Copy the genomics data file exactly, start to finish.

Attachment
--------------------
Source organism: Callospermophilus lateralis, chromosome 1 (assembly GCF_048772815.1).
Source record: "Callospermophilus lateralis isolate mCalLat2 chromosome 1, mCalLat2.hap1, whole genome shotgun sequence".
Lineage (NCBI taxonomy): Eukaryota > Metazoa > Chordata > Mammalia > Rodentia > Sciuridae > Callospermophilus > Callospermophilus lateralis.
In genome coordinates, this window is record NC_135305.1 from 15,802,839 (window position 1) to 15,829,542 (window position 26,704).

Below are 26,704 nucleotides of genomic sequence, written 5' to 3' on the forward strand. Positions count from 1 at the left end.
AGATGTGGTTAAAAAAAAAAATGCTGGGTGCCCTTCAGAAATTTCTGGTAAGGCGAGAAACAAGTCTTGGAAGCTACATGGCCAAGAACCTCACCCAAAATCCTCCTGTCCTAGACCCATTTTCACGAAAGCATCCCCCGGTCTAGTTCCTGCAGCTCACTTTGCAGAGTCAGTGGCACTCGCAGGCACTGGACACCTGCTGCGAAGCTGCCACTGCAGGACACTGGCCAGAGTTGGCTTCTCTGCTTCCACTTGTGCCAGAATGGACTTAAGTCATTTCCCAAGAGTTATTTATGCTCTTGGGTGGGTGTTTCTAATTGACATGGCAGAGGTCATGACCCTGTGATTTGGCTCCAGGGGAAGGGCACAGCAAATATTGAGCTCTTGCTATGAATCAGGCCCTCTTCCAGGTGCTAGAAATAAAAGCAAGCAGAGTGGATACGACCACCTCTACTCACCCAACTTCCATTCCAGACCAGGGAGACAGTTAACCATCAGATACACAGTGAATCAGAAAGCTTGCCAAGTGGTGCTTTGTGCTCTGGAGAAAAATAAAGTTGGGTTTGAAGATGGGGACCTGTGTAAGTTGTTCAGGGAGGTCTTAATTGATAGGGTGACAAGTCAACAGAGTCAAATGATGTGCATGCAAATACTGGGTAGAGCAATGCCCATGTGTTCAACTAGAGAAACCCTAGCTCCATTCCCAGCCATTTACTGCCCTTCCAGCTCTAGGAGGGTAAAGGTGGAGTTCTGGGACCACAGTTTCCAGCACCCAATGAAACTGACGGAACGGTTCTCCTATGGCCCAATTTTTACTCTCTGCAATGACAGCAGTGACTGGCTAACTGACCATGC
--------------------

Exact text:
Source organism: Callospermophilus lateralis, chromosome 1 (assembly GCF_048772815.1).
Source record: "Callospermophilus lateralis isolate mCalLat2 chromosome 1, mCalLat2.hap1, whole genome shotgun sequence".
Lineage (NCBI taxonomy): Eukaryota > Metazoa > Chordata > Mammalia > Rodentia > Sciuridae > Callospermophilus > Callospermophilus lateralis.
In genome coordinates, this window is record NC_135305.1 from 15,802,839 (window position 1) to 15,829,542 (window position 26,704).

Below are 26,704 nucleotides of genomic sequence, written 5' to 3' on the forward strand. Positions count from 1 at the left end.
AGATGTGGTTAAAAAAAAAAATGCTGGGTGCCCTTCAGAAATTTCTGGTAAGGCGAGAAACAAGTCTTGGAAGCTACATGGCCAAGAACCTCACCCAAAATCCTCCTGTCCTAGACCCATTTTCACGAAAGCATCCCCCGGTCTAGTTCCTGCAGCTCACTTTGCAGAGTCAGTGGCACTCGCAGGCACTGGACACCTGCTGCGAAGCTGCCACTGCAGGACACTGGCCAGAGTTGGCTTCTCTGCTTCCACTTGTGCCAGAATGGACTTAAGTCATTTCCCAAGAGTTATTTATGCTCTTGGGTGGGTGTTTCTAATTGACATGGCAGAGGTCATGACCCTGTGATTTGGCTCCAGGGGAAGGGCACAGCAAATATTGAGCTCTTGCTATGAATCAGGCCCTCTTCCAGGTGCTAGAAATAAAAGCAAGCAGAGTGGATACGACCACCTCTACTCACCCAACTTCCATTCCAGACCAGGGAGACAGTTAACCATCAGATACACAGTGAATCAGAAAGCTTGCCAAGTGGTGCTTTGTGCTCTGGAGAAAAATAAAGTTGGGTTTGAAGATGGGGACCTGTGTAAGTTGTTCAGGGAGGTCTTAATTGATAGGGTGACAAGTCAACAGAGTCAAATGATGTGCATGCAAATACTGGGTAGAGCAATGCCCATGTGTTCAACTAGAGAAACCCTAGCTCCATTCCCAGCCATTTACTGCCCTTCCAGCTCTAGGAGGGTAAAGGTGGAGTTCTGGGACCACAGTTTCCAGCACCCAATGAAACTGACGGAACGGTTCTCCTATGGCCCAATTTTTACTCTCTGCAATGACAGCAGTGACTGGCTAACTGACCATGC